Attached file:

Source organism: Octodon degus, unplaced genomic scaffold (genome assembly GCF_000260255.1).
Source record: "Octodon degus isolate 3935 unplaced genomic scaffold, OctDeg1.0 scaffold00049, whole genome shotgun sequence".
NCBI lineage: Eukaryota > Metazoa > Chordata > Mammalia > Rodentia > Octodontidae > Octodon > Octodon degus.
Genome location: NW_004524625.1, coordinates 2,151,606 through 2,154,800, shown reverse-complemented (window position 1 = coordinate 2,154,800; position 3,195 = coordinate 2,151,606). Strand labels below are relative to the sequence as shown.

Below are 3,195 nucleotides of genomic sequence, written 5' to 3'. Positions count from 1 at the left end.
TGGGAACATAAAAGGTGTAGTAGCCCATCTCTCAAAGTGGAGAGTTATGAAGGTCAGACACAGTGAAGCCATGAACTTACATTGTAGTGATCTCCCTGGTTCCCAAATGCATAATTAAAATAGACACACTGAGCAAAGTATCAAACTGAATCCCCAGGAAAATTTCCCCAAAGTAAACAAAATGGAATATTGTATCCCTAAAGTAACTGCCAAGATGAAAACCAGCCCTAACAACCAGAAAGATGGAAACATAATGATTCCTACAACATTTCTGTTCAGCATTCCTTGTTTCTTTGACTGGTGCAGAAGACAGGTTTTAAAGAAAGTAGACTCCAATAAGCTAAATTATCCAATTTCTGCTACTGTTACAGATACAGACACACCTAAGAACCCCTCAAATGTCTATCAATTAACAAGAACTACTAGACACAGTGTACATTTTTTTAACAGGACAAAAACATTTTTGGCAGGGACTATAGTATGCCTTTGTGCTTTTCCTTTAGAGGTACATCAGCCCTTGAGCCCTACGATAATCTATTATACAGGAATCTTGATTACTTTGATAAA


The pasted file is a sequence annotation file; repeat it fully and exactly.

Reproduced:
Source organism: Octodon degus, unplaced genomic scaffold (genome assembly GCF_000260255.1).
Source record: "Octodon degus isolate 3935 unplaced genomic scaffold, OctDeg1.0 scaffold00049, whole genome shotgun sequence".
NCBI lineage: Eukaryota > Metazoa > Chordata > Mammalia > Rodentia > Octodontidae > Octodon > Octodon degus.
Genome location: NW_004524625.1, coordinates 2,151,606 through 2,154,800, shown reverse-complemented (window position 1 = coordinate 2,154,800; position 3,195 = coordinate 2,151,606). Strand labels below are relative to the sequence as shown.

Below are 3,195 nucleotides of genomic sequence, written 5' to 3'. Positions count from 1 at the left end.
TGGGAACATAAAAGGTGTAGTAGCCCATCTCTCAAAGTGGAGAGTTATGAAGGTCAGACACAGTGAAGCCATGAACTTACATTGTAGTGATCTCCCTGGTTCCCAAATGCATAATTAAAATAGACACACTGAGCAAAGTATCAAACTGAATCCCCAGGAAAATTTCCCCAAAGTAAACAAAATGGAATATTGTATCCCTAAAGTAACTGCCAAGATGAAAACCAGCCCTAACAACCAGAAAGATGGAAACATAATGATTCCTACAACATTTCTGTTCAGCATTCCTTGTTTCTTTGACTGGTGCAGAAGACAGGTTTTAAAGAAAGTAGACTCCAATAAGCTAAATTATCCAATTTCTGCTACTGTTACAGATACAGACACACCTAAGAACCCCTCAAATGTCTATCAATTAACAAGAACTACTAGACACAGTGTACATTTTTTTAACAGGACAAAAACATTTTTGGCAGGGACTATAGTATGCCTTTGTGCTTTTCCTTTAGAGGTACATCAGCCCTTGAGCCCTACGATAATCTATTATACAGGAATCTTGATTACTTTGATAAA